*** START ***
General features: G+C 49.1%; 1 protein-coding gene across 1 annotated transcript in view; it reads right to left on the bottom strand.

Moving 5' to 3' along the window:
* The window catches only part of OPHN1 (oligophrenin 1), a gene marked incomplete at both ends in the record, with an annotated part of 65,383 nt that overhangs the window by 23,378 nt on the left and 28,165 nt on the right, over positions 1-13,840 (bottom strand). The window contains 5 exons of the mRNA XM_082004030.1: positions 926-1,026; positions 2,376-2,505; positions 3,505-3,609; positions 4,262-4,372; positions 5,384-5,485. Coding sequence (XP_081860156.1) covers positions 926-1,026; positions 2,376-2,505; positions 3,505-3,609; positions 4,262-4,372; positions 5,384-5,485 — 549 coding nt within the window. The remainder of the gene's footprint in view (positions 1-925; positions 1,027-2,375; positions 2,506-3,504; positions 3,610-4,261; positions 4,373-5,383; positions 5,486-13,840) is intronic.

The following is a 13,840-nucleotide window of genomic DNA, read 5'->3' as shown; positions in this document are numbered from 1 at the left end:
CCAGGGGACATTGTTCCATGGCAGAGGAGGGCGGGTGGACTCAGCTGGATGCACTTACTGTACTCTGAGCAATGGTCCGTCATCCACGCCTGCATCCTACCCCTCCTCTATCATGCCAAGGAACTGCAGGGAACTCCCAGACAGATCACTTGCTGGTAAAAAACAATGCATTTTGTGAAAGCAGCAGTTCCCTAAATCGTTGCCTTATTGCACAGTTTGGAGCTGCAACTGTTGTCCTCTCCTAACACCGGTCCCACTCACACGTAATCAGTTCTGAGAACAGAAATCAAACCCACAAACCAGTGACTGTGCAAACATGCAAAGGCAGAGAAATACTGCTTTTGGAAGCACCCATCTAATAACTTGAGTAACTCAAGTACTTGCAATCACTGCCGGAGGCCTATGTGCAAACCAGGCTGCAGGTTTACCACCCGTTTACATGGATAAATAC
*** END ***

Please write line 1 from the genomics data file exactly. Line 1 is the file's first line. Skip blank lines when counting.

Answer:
General features: G+C 49.1%; 1 protein-coding gene across 1 annotated transcript in view; it reads right to left on the bottom strand.